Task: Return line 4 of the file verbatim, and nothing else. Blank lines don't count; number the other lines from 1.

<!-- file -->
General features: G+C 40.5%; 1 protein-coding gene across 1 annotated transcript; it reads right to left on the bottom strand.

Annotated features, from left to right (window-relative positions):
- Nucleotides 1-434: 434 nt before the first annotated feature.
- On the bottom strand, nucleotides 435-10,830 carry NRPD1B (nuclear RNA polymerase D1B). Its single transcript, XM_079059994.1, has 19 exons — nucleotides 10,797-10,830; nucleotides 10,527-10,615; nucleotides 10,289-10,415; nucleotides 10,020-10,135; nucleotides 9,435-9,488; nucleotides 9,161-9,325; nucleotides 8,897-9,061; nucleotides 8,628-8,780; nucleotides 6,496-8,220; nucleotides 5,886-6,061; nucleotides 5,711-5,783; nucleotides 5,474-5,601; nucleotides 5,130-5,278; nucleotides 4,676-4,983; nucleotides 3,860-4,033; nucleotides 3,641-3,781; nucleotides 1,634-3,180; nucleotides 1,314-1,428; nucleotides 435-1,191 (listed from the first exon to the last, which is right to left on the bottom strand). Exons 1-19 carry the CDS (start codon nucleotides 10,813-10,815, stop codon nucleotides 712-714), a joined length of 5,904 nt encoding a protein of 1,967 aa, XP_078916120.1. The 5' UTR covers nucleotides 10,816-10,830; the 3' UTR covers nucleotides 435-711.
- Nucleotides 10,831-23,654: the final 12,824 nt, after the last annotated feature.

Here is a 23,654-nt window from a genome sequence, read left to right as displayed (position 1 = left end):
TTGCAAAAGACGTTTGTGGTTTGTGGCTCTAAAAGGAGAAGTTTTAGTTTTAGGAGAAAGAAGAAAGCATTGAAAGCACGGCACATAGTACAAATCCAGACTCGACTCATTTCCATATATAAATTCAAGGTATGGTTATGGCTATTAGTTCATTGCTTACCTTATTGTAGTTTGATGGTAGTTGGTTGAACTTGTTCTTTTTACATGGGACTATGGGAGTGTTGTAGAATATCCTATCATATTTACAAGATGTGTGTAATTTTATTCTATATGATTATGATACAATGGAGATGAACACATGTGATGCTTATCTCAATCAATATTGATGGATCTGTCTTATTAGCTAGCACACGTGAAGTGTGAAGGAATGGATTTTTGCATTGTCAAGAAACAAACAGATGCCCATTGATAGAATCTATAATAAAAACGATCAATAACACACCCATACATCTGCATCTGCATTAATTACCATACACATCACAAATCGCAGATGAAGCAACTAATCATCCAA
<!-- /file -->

- On the bottom strand, nucleotides 435-10,830 carry NRPD1B (nuclear RNA polymerase D1B). Its single transcript, XM_079059994.1, has 19 exons — nucleotides 10,797-10,830; nucleotides 10,527-10,615; nucleotides 10,289-10,415; nucleotides 10,020-10,135; nucleotides 9,435-9,488; nucleotides 9,161-9,325; nucleotides 8,897-9,061; nucleotides 8,628-8,780; nucleotides 6,496-8,220; nucleotides 5,886-6,061; nucleotides 5,711-5,783; nucleotides 5,474-5,601; nucleotides 5,130-5,278; nucleotides 4,676-4,983; nucleotides 3,860-4,033; nucleotides 3,641-3,781; nucleotides 1,634-3,180; nucleotides 1,314-1,428; nucleotides 435-1,191 (listed from the first exon to the last, which is right to left on the bottom strand). Exons 1-19 carry the CDS (start codon nucleotides 10,813-10,815, stop codon nucleotides 712-714), a joined length of 5,904 nt encoding a protein of 1,967 aa, XP_078916120.1. The 5' UTR covers nucleotides 10,816-10,830; the 3' UTR covers nucleotides 435-711.